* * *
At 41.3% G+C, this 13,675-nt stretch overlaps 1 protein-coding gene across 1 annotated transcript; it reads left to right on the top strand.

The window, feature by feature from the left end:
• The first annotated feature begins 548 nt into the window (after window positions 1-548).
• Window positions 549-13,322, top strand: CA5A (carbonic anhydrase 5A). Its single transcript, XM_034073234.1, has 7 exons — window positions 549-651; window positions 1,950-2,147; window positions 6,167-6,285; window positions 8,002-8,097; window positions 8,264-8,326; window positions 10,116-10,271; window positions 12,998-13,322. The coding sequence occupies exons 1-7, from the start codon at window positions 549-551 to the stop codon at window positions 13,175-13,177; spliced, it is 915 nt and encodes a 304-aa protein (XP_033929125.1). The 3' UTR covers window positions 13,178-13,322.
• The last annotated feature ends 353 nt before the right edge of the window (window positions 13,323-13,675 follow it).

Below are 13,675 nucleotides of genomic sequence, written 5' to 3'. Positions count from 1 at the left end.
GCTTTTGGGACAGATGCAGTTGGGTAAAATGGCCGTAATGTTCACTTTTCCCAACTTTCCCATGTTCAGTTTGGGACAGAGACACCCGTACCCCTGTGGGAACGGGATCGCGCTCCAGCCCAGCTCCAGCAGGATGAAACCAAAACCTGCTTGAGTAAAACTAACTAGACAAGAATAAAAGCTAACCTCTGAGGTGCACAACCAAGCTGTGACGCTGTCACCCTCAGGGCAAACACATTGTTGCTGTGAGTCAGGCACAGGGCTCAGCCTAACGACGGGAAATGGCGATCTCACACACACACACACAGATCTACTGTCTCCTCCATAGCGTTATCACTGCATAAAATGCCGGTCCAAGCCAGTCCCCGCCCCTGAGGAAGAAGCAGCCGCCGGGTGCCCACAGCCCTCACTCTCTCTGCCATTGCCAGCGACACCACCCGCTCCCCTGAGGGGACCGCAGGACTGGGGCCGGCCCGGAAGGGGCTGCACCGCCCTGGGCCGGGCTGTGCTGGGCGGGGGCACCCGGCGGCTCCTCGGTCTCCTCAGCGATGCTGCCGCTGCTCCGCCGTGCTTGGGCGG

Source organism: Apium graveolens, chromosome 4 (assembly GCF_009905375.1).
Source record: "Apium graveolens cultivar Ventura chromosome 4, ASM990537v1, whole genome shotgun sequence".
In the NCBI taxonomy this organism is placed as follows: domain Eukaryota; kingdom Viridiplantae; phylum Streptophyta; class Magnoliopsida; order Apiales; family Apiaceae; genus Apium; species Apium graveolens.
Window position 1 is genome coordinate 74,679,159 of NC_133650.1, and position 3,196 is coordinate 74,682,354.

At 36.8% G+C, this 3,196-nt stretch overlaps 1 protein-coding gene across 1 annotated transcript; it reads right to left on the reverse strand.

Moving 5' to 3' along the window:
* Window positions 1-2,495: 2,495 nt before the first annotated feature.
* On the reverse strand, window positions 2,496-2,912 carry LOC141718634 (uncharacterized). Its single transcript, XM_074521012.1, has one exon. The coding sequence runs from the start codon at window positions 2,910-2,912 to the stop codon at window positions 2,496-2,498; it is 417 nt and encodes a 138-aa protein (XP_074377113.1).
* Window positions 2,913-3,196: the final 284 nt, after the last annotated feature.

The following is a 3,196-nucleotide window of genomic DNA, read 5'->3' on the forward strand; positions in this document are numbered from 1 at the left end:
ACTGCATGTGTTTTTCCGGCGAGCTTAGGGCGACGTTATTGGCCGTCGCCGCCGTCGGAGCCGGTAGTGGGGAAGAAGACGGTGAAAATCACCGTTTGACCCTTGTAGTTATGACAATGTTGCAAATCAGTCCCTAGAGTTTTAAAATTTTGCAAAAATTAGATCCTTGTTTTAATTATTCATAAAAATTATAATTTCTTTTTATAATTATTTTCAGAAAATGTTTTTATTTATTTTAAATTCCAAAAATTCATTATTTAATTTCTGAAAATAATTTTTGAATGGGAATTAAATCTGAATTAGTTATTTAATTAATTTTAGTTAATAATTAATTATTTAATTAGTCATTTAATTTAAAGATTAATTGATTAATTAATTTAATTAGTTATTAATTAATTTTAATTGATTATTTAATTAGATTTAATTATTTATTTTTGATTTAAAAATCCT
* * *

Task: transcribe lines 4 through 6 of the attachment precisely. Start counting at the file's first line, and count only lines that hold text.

• Window positions 549-13,322, top strand: CA5A (carbonic anhydrase 5A). Its single transcript, XM_034073234.1, has 7 exons — window positions 549-651; window positions 1,950-2,147; window positions 6,167-6,285; window positions 8,002-8,097; window positions 8,264-8,326; window positions 10,116-10,271; window positions 12,998-13,322. The coding sequence occupies exons 1-7, from the start codon at window positions 549-551 to the stop codon at window positions 13,175-13,177; spliced, it is 915 nt and encodes a 304-aa protein (XP_033929125.1). The 3' UTR covers window positions 13,178-13,322.
• The last annotated feature ends 353 nt before the right edge of the window (window positions 13,323-13,675 follow it).

Below are 13,675 nucleotides of genomic sequence, written 5' to 3'. Positions count from 1 at the left end.